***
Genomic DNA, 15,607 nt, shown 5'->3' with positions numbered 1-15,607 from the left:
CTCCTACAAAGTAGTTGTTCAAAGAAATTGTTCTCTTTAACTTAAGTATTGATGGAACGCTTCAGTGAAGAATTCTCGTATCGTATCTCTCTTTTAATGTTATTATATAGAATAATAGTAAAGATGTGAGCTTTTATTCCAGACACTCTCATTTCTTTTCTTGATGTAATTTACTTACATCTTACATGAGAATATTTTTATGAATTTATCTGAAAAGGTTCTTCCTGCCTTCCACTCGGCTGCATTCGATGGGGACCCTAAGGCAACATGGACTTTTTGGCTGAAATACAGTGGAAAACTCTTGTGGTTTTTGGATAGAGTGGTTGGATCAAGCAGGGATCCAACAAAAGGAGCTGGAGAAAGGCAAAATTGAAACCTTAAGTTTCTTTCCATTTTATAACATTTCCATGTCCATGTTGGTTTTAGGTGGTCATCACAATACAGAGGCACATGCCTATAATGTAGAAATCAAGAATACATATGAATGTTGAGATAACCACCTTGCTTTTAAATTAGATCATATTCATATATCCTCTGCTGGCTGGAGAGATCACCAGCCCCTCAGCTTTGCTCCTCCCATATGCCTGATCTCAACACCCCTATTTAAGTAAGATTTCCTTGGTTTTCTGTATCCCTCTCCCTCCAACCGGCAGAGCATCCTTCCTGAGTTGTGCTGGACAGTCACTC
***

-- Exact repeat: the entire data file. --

Genomic DNA, 15,607 nt, shown 5'->3' with positions numbered 1-15,607 from the left:
CTCCTACAAAGTAGTTGTTCAAAGAAATTGTTCTCTTTAACTTAAGTATTGATGGAACGCTTCAGTGAAGAATTCTCGTATCGTATCTCTCTTTTAATGTTATTATATAGAATAATAGTAAAGATGTGAGCTTTTATTCCAGACACTCTCATTTCTTTTCTTGATGTAATTTACTTACATCTTACATGAGAATATTTTTATGAATTTATCTGAAAAGGTTCTTCCTGCCTTCCACTCGGCTGCATTCGATGGGGACCCTAAGGCAACATGGACTTTTTGGCTGAAATACAGTGGAAAACTCTTGTGGTTTTTGGATAGAGTGGTTGGATCAAGCAGGGATCCAACAAAAGGAGCTGGAGAAAGGCAAAATTGAAACCTTAAGTTTCTTTCCATTTTATAACATTTCCATGTCCATGTTGGTTTTAGGTGGTCATCACAATACAGAGGCACATGCCTATAATGTAGAAATCAAGAATACATATGAATGTTGAGATAACCACCTTGCTTTTAAATTAGATCATATTCATATATCCTCTGCTGGCTGGAGAGATCACCAGCCCCTCAGCTTTGCTCCTCCCATATGCCTGATCTCAACACCCCTATTTAAGTAAGATTTCCTTGGTTTTCTGTATCCCTCTCCCTCCAACCGGCAGAGCATCCTTCCTGAGTTGTGCTGGACAGTCACTC